SFRA 2010: Science Fiction and the Frontier

I will be attending the annual Science Fiction Research Association Conference in Carefree, AZ, taking place between June 24th-26th.  I will be delivering a paper from the abstract below on the 26th at 4:00.  A link to the program.  Hope to see you there.

“Tales of Archival Crisis: Stephenson’s Reimagining of the Post-Apocalyptic Frontier”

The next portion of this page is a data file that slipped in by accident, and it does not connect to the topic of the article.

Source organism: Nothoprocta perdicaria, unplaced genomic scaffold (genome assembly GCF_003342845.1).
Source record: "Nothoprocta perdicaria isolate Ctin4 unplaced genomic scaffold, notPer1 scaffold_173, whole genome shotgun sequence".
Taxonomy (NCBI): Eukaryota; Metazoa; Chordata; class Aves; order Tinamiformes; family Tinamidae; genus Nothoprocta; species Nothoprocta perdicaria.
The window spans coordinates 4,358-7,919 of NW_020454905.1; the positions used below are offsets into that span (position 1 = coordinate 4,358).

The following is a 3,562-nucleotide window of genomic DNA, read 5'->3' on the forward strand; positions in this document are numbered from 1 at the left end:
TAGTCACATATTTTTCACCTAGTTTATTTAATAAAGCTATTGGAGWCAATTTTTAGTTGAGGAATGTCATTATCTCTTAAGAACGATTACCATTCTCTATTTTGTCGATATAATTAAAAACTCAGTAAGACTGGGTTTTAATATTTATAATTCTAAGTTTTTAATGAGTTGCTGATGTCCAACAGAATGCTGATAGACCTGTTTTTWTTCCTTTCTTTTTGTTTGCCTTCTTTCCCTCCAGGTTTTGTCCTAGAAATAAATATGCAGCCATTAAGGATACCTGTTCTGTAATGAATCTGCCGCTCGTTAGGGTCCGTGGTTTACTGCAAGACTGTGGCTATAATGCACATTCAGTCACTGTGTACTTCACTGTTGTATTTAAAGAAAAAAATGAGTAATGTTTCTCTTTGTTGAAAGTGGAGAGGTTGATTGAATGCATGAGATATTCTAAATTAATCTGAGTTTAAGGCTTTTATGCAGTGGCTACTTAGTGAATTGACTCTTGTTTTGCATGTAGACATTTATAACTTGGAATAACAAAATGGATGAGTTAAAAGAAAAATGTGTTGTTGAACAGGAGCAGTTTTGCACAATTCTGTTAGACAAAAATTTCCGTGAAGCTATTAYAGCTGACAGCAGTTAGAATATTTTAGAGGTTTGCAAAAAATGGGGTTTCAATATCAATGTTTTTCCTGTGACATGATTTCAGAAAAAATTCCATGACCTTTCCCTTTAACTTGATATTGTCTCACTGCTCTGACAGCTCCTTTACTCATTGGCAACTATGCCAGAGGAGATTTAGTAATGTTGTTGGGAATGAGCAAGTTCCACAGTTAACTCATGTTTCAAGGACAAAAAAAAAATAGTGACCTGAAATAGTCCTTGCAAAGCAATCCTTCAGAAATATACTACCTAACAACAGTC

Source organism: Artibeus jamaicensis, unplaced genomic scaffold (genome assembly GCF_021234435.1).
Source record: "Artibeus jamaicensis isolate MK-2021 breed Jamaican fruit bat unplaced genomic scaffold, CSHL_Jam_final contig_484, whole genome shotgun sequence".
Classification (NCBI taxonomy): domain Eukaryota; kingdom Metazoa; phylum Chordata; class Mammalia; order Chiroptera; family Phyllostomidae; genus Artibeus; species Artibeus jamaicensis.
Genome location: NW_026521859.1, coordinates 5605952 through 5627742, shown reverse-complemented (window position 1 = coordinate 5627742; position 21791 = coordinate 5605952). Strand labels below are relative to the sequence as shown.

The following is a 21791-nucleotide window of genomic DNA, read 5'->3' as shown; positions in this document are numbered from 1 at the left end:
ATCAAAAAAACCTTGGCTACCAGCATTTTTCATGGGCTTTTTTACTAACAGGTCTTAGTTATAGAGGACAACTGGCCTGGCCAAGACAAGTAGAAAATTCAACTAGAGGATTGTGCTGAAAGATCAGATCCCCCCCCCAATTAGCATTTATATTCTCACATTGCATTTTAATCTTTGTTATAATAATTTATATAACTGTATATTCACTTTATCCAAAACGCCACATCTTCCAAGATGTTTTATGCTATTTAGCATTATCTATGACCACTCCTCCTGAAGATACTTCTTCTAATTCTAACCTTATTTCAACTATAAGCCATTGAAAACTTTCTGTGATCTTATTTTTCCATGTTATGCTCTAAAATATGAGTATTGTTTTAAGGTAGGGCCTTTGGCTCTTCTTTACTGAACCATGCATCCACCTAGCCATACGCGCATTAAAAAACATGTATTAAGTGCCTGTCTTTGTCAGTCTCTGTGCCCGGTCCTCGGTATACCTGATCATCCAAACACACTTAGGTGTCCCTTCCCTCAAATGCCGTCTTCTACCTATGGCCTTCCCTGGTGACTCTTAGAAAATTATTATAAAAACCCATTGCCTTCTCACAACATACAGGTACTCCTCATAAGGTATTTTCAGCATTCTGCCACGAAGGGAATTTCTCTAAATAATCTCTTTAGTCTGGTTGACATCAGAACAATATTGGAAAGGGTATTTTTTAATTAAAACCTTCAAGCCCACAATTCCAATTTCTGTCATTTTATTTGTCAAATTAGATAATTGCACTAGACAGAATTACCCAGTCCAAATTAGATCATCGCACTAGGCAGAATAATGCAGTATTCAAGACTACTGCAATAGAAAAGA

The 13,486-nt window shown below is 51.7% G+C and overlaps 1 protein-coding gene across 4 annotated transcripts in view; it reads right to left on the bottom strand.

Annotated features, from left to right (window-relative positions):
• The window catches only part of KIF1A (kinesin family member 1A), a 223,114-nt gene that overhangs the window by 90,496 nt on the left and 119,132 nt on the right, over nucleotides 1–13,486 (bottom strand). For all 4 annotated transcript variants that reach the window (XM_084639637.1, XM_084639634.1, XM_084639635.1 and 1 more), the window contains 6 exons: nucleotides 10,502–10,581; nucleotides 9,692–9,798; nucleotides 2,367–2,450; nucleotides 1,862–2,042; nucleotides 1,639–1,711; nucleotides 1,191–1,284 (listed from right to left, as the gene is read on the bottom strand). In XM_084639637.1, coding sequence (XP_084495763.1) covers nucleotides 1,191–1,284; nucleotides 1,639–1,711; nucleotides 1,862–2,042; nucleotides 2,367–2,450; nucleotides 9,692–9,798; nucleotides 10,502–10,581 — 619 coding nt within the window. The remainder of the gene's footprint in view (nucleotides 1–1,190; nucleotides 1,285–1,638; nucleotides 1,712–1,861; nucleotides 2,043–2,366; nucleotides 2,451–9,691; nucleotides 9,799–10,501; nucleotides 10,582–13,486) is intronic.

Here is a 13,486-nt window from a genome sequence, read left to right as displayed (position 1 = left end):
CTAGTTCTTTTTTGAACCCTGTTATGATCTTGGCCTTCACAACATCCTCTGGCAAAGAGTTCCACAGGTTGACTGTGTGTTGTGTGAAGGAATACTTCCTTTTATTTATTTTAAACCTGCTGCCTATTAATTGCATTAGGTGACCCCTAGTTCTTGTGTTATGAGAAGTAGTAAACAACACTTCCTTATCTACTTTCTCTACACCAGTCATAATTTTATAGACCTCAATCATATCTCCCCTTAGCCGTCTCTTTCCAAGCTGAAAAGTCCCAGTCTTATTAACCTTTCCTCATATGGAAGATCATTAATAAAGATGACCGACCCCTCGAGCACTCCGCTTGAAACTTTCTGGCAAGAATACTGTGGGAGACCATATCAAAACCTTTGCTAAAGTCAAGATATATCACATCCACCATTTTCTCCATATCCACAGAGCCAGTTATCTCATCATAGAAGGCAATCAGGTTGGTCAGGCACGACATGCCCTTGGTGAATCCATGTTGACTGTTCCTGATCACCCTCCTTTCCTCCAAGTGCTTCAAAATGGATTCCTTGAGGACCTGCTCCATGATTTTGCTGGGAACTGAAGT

With the recent publication of his novel Anathem (2008), Neal Stephenson has coherently solidified the presence and importance of what may have been until this point an unnoticed tradition within Science Fiction: what I would like to call the tale of archival crisis.  In labeling the novel as such, it finds clear forerunners in Walter M. Miller, Jr.’s A Canticle for Leibowitz (1960), Arthur C. Clarke’s Rendezvous with Rama (1973), and Larry Niven and Jerry Pournelle’s The Mote in God’s Eye (1974).  In each of these works, an archive plays a central role in the narrative space.  This space functions in two important ways.  The tale of archival crisis is thoroughly eschatological.  The archive is a site of both preserving something after the apocalypse, as well as a mode of bringing another catastrophe about.  More importantly, perhaps, this space is also thoroughly liminal.  Each of these narratives depends upon the archive’s location at some limit, situated on the frontier of the represented world.  Not only does the tale of archival crisis complicate common representations of post-apocalyptic landscapes as a sort of neo-American West, it does so by drawing complex relationships between knowledge, space, destruction, and civilization, relationships whose importance Anathem brings to bear in exploding the very notions of liminality any eschatological narrative depends upon.  This paper will explore the significance of Stephenson’s reimagining of temporality and spatiality both in terms of the tale of archival crisis and, more broadly, in the radical contribution he has made to post-apocalyptic Science Fiction.

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